# The Western Elite from a Chinese Perspective (analysis)

This article went viral a few days ago: The Western Elite from a Chinese Perspective

Warren Buffett has said that the moment one was born in the United States or another Western country, that person has essentially won a lottery. If someone is born a U.S. citizen, he or she enjoys a huge advantage in almost every aspect of life, including expected wealth, education, health care, environment, safety, etc., when compared to someone born in developing countries. For someone foreign to “purchase” these privileges, the price tag at the moment is $1 million dollars (the rough value of the EB-5 investment visa). Even at this price level, the demand from certain countries routinely exceeds the annual allocated quota, resulting in long waiting times. In that sense, American citizens were born millionaires! If your IQ is as high as the author of this author, who is smart enough to have scored first nationwide in the GCSE (high school) math exam and is erudite enough to have his article published in a prestigious magazine, yeah, maybe that applies, but ‘Bob’ who is middle-aged and has an IQ of 90-105 and is either laid off or stuck in a low-paying, low-status job that does not keep up with inflation, does not feel like a millionaire. Not too many ‘Bobs’ gonna be working at Goldman Sachs, that’s for sure. French sociologist Pierre Felix Bourdieu in his book Distinction: A Social Critique of the Judgment of Taste describes three forms of capital: social, cultural, and economic. But there is also a forth and more important one, cognitive capital, which is highly correlated with economic capital. Meanwhile, the information age and America’s post-2008 hyper-competitive and hyper-meritocratic economy has put more weight on intellectual capital and less on social and cultural capital, unlike in earlier decades, such as the 40’s, when admission to elite universities was restricted to wealthy gentiles, and also nepotism played a much bigger role in career advancement. But also, American culture has become much more diverse and inclusive– decades-old class and cultural divisions blurred and dissolved by information technology, mass media, immigration, pop culture, and globalization. America, more so than anywhere else in the world, rewards high IQ, which is why it’s a magnet for the ‘best and brightest’ from all over the world, who apply to America’s most prestigious universities and companies and buy real estate in America’s most expensive neighborhoods…But at the same time, a lot of Americans feel like second-class citizens of their own country, falling between the cracks and weighed down by medical expenses, little to no retirement savings, lots of debt, and overall uncertainty. Studies have shown that half of Americans cannot come up with$2,000 for an emergency. The neoliberal message of optimism and opportunity may overlook these people. Neoliberalism makes the generous assumption that everyone is as smart and rational as those who espouse neoliberalism, and some are, but many aren’t, which,for example, why the lottery is so popular despite having a negative expected return for playing.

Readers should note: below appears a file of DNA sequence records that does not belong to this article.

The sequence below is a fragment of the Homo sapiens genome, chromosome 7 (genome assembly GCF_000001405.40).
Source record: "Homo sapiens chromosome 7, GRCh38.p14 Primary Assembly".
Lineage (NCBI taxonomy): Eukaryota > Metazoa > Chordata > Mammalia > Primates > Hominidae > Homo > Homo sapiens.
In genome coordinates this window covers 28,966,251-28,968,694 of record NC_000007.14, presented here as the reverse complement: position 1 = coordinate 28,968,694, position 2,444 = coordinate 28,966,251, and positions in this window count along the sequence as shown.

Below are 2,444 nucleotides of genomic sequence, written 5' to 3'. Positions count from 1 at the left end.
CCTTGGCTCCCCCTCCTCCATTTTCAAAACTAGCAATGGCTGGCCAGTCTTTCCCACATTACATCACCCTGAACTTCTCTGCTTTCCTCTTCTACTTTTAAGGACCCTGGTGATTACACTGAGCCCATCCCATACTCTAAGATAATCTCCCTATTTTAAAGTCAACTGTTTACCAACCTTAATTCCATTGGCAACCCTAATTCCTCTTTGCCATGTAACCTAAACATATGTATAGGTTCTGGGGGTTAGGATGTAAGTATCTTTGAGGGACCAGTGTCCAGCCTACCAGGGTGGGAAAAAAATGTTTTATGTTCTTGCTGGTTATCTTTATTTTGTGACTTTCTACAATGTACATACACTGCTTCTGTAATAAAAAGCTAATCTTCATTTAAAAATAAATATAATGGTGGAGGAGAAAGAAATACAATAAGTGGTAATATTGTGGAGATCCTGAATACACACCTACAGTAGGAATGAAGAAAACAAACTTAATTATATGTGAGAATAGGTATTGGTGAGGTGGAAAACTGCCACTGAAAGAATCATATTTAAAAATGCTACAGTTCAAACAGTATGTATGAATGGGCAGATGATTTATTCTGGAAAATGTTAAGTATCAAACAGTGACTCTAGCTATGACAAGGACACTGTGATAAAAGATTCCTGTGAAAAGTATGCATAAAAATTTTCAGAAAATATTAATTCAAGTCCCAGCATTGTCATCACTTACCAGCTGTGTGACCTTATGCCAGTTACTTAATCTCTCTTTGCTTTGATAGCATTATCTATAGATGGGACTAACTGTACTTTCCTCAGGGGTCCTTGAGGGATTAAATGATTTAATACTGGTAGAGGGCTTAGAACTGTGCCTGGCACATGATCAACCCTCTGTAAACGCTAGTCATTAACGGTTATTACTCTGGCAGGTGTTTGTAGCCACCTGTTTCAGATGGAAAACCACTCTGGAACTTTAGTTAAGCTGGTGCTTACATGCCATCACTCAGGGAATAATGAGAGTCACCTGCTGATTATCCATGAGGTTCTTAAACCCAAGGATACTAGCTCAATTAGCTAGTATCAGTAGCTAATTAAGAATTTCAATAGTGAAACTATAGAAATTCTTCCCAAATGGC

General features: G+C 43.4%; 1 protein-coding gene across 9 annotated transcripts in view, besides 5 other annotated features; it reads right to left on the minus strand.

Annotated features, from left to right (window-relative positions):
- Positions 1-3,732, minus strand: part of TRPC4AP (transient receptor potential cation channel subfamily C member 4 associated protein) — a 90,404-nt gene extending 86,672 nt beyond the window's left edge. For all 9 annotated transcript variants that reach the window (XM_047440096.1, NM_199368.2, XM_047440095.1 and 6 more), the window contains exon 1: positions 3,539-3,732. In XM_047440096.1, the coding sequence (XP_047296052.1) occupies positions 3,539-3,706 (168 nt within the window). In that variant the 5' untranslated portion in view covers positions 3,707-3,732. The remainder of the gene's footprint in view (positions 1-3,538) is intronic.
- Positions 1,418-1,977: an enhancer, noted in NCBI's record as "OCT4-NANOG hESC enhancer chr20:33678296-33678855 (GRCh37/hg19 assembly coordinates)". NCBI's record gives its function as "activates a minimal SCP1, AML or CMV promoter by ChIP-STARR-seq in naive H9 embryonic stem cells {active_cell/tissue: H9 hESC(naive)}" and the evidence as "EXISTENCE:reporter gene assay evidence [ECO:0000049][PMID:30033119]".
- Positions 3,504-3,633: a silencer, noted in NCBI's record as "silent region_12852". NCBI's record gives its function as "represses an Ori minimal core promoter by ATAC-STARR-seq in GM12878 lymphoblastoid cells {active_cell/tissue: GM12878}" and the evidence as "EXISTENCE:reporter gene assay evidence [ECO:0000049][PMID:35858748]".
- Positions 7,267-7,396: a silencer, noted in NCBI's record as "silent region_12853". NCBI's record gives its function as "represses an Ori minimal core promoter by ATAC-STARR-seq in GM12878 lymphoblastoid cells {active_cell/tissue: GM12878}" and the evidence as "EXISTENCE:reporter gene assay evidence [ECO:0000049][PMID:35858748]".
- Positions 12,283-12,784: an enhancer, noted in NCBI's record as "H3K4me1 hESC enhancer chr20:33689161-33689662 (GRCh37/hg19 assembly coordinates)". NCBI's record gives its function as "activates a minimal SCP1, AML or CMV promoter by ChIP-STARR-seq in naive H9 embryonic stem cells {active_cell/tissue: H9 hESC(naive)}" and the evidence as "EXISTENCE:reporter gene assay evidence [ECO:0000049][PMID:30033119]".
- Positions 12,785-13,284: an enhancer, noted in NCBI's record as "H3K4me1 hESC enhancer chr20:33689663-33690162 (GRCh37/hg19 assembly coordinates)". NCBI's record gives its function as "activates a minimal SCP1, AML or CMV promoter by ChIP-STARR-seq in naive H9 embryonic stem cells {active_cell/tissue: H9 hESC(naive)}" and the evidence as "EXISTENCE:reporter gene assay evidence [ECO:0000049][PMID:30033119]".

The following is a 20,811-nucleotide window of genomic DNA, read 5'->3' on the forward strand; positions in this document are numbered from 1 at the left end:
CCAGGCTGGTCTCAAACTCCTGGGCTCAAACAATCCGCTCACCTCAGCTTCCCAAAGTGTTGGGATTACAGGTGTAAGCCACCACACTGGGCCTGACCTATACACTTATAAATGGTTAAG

This didn’t land well on some of my classmates. They felt I was not treating these matters with the seriousness that they deserved. The professor was very angry. My takeaway was that my interpersonal skills were so bad that I could easily offend people unintentionally, so I concluded that after graduation I should do something that involved as little human interaction as possible.

The problem is we’re living in an era where people are becoming increasingly easy to offend.

I think it’s just the opposite: In a meritocratic society, social skills are a crutch for the incompetent who get by on connections instead of skill or talent, as well as fostering political correctness because people are unafraid to ‘notice’ things and speak their minds. ‘Good’ social skills means taking precautions to not offend ‘protected’ groups and easily triggered people – a willful rejection of reality or a cognitive dissonance to avoid hurting feelings.

Silicon Valley, yes, which I know has various leftist tendencies, values competence and results over social skills. People get rich from creating value, producing quantifiable results (such as coding an app), not by sucking-up and shallow flattery. In academia, particularly in STEM, it’s also that way.

Leave it to foreigners to tell Americans their faults, that are so obvious to outsiders but that Americans are otherwise oblivious to. In the case of the high-IQ Chinese, we should listen, and that’s partly why the article went so viral, but also because other smart people can relate to the author’s confusion over the arbitrariness of social dedicate, making it something of a shared narrative.